Stakeholders can ask BARC Board for change of policies: Partho Dasgupta

29 May,2017


When the industry chose Partho Dasgupta to head BARC or Broadcast Audience Research Council, they obviously knew that while Dasgupta realises that BARC is a joint industry body and like any such grouping, it has many masters, egos and all that goes with it, he’s not one to get bullied easily.To his credit, Dasgupta, joint recipient of the MxMIndia Mediaperson of the Year Award 2015, has stuck his ground on issues that merit the need to stand up to the biggest (and often most feared) names in the business.


And this is how the BARC top brass reacted to the offensive from the News Broadcasters Association and its constituent English news channel members (except WION) on the evening of May 28. The channels took the extreme step of removing their watermarking as a mark of protest against BARC, only to return with watermarking at around 12am on Saturday, May 27.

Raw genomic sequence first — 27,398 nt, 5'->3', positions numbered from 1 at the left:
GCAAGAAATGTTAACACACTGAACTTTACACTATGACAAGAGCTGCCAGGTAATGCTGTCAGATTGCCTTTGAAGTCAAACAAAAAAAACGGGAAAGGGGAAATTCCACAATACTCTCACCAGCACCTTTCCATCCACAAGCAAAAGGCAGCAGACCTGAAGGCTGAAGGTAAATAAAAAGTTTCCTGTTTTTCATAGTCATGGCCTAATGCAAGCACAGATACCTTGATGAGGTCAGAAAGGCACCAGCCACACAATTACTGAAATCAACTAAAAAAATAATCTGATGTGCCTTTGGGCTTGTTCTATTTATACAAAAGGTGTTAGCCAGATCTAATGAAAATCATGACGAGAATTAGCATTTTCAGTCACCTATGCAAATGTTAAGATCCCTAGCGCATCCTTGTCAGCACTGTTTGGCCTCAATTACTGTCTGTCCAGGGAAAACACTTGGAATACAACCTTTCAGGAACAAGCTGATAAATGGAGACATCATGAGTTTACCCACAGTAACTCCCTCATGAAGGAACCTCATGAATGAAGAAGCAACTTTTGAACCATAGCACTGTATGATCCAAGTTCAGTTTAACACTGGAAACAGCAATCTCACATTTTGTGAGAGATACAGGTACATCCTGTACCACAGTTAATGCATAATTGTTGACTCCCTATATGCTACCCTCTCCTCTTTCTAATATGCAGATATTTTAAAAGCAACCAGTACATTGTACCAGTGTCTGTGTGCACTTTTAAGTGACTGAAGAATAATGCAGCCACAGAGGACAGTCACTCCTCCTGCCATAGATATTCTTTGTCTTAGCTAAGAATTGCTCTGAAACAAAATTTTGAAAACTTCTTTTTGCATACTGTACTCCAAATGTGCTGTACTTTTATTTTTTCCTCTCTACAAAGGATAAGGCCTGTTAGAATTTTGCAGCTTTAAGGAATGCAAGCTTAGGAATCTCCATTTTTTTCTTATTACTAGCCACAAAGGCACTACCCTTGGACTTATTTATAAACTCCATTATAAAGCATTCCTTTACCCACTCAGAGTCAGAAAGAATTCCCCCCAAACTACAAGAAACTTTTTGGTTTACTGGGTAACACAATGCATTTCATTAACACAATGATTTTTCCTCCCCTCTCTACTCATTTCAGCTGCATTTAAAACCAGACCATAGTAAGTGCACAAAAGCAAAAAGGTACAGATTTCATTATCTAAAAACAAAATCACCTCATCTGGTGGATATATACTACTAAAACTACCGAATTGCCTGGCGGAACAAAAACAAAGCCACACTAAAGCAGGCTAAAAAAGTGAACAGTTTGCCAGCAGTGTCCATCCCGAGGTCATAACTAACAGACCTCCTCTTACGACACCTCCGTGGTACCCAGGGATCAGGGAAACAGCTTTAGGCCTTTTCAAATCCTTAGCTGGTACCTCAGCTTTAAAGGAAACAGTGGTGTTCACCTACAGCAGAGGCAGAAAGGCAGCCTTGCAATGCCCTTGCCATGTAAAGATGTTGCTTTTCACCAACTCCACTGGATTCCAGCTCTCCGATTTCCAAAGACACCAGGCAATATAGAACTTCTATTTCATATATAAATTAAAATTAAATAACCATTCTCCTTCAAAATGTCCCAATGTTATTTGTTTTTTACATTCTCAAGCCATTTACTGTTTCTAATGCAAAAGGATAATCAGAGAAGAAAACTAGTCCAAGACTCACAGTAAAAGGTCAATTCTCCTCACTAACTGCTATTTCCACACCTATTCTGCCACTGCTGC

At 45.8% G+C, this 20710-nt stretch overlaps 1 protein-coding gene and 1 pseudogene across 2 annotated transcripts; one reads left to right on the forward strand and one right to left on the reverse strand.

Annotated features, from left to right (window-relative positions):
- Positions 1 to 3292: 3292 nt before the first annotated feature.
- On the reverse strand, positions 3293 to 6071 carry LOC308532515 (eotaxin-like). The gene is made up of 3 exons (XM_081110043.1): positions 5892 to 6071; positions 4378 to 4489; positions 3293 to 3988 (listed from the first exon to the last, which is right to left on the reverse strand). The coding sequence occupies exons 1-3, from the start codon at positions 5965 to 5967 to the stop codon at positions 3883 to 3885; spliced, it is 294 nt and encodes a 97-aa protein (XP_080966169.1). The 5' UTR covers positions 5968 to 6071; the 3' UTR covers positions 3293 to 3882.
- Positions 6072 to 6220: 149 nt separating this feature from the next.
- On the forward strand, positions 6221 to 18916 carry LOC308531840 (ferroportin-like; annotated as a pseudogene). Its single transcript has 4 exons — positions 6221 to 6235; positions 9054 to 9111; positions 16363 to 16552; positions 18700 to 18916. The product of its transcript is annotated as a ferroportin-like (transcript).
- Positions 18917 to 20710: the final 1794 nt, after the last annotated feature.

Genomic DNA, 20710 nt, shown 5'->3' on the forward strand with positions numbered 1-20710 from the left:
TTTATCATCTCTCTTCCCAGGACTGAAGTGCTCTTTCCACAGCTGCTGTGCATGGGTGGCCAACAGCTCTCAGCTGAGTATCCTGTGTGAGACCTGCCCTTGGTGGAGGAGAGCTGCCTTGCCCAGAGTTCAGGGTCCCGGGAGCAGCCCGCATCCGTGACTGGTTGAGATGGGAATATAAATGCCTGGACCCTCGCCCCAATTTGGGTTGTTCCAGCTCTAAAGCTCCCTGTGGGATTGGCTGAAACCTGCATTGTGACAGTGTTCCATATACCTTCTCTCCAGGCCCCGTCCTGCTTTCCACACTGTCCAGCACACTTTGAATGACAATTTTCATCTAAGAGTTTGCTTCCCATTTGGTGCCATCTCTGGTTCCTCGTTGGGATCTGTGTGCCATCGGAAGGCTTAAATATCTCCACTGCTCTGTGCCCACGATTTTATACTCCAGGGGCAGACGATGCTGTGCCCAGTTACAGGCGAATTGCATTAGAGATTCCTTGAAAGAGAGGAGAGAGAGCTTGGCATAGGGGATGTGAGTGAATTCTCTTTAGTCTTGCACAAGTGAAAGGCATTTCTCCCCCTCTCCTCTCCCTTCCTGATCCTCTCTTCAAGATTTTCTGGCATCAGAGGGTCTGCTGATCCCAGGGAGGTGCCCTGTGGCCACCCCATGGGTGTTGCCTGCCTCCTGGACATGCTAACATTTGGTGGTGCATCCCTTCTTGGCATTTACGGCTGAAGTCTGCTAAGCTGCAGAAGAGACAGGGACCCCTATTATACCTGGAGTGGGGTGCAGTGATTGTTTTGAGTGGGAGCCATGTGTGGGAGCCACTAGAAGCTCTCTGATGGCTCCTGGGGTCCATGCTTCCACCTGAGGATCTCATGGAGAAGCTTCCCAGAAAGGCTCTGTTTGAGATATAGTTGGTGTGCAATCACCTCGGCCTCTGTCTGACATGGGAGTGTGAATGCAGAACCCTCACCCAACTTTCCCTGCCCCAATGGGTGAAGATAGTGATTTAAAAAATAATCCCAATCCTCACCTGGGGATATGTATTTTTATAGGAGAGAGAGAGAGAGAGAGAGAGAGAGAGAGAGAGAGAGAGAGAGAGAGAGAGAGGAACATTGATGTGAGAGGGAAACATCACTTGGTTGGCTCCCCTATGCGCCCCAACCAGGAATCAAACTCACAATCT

Given that it’s a sensitive issue and possibly best forgotten now that the channels are back, we thought Dasgupta would duck our request for an interview, and have us chase the elected/appointed officebearers. Instead he took the questions from Pradyuman Maheshwari head-on. Read on…


It’s heartening to note that the English news channels have returned to the BARC fold by watermarking their channels. Your thoughts on the episode. Actually more than thoughts, your sentiments – when you heard of it first and now?And who do you think won? You (as in BARC)? The English news channels? Or would you say the industry lost?